Ask a question.

Also, your code does not have proper formatting. Look up indent style on Wikipedia. If you want to fix your existing code, look up UniversalIndentGUI.
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#3 whatThewhat  Icon User is offline

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Re: Heap vs. Stack

Posted 19 April 2010 - 12:34 PM

 #include <stdio.h>
#include <stdlib.h>
#include <time.h>
#include <string.h> 

#define AVAILABLE 0
#define TAKEN 1
#define TRUE 1
#define FALSE 0

typedef struct{
	int weight;
	char name[10];
	int neuteredFlag;
} CAT;

void printCat(CAT*);
void neuter(CAT*);

main(){ 
	CAT pCats[10];
	char *names[6] = {"Paul" , "Neko", "Gato", "Bert", "Ann" , "Deb" }
	int cat_names[6] = { { AVAILABLE } };
	int catIndex;

	srand( time( NULL ) );

	pCats = malloc(sizeof(CAT));	

	catIndex = rand() % 6;

	while(cat_names == TAKEN){
		catIndex = rand() % 6;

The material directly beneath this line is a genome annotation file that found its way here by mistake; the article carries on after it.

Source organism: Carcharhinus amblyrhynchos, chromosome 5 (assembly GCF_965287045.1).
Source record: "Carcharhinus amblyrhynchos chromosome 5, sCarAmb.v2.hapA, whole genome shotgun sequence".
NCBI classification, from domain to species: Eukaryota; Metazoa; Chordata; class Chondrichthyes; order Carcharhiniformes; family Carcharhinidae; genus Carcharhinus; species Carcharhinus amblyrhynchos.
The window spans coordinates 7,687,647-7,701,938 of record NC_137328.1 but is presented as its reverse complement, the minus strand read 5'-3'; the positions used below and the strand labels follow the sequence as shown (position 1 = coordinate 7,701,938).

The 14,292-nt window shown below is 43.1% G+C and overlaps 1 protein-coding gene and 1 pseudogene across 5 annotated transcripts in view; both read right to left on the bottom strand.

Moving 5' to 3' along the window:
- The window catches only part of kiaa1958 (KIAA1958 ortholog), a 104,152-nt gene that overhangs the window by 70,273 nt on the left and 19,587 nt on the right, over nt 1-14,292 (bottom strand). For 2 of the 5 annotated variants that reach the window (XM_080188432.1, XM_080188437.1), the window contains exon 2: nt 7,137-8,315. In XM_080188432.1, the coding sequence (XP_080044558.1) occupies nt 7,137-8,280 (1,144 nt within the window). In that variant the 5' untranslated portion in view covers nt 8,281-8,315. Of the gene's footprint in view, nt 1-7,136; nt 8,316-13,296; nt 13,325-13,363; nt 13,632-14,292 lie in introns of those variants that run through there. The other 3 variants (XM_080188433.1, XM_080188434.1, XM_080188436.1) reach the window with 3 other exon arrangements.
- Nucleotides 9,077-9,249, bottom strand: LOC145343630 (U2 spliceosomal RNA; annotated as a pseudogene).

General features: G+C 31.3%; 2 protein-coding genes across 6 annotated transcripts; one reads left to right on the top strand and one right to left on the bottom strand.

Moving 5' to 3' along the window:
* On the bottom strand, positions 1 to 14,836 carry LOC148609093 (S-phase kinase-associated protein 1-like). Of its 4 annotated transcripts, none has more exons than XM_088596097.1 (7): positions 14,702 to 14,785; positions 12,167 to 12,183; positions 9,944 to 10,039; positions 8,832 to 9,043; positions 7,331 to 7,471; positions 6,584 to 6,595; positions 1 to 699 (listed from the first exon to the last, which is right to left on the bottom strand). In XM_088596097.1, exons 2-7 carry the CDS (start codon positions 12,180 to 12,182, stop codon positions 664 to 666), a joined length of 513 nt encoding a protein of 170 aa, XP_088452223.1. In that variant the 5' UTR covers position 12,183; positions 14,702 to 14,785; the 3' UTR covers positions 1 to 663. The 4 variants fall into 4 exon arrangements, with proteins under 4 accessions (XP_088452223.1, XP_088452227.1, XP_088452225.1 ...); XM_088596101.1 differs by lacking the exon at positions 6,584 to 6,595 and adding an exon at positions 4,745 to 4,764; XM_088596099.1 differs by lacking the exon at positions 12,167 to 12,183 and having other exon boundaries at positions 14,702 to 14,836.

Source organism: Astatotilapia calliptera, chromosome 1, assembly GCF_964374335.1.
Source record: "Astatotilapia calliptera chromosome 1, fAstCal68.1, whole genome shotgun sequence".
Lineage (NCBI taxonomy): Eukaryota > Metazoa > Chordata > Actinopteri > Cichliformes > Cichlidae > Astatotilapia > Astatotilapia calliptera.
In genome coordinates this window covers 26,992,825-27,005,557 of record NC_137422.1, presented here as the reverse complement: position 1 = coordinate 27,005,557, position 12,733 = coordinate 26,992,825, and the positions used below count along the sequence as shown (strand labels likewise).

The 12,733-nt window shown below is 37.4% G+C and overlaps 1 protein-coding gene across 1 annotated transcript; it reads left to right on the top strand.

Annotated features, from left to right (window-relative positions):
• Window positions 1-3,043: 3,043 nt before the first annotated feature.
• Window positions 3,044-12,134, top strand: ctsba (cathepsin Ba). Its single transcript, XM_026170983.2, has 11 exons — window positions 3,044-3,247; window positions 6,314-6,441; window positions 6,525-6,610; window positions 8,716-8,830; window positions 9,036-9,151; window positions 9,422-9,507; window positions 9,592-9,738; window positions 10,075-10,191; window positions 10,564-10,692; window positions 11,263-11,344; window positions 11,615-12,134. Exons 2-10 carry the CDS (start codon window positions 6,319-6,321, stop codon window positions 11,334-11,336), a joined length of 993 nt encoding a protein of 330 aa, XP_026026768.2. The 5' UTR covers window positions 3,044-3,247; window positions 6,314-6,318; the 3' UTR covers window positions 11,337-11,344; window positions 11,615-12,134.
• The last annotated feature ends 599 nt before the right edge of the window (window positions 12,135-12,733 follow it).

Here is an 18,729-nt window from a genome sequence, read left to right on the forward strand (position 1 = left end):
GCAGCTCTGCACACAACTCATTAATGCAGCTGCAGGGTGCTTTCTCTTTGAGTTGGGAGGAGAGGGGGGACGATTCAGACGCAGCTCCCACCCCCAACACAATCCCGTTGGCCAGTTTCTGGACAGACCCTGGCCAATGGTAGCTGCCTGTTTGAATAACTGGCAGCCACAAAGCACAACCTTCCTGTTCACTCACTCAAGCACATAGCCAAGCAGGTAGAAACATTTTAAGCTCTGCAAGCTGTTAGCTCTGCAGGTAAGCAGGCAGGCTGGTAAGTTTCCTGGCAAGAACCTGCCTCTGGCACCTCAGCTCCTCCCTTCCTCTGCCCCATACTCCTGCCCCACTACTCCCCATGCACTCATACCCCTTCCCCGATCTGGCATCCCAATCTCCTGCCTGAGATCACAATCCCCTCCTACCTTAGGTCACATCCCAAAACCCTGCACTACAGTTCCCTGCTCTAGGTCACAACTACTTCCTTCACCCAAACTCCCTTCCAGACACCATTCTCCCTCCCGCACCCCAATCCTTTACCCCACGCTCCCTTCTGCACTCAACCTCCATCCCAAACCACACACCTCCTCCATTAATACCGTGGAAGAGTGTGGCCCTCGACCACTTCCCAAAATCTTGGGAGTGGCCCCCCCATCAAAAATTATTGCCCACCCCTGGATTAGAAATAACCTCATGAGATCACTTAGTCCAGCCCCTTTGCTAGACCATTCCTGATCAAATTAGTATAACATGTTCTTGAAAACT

}

	strcpy(pCats.name, names[catIndex]); 
	pCats.weight = rand() % 30 + 1; 
	pCats.neuteredFlag = rand() % 2; 

	printCat(pCats);
	neuter(pCats);
	printCat(pCats);

	system("Pause");

}

void printCat(CAT pCats){
	printf("Name   Weight  Neutered Flag\n");
	printf("====   ======  =============\n\n");

	// for loop here?
	if(pCats.neuteredFlag == FALSE){
		printf("%s%6i         No\n\n", pCats.name, pCats.weight);
	}
	else{
		printf("%s%6i       Yes\n\n", pCats.name, pCats.weight);
	}
}

void neuter(CAT pCats){
	if(pCats.neuteredFlag == TRUE){
		printf("%s has already been neutered.\n\n", pCats.name);
	}
	else{
		printf("Note: %s has now been successfully neutered.\n\n", pCats.name);
		pCats.neuteredFlag = TRUE;
	}

}



When I change ' -> ' to ' . ' I get error messages. Why? What am I doing wrong?

This post has been edited by whatThewhat: 19 April 2010 - 12:42 PM

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#4 Oler1s  Icon User is offline

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Re: Heap vs. Stack

Posted 19 April 2010 - 12:46 PM

-> is not the same . Let's take the construction a.b. Even though we aren't involving any actual types here, syntactically there are some clear requirements. a has to be a struct, class, or union. a->b is the same as (*a).b That means a is pointer to a struct, class, or union.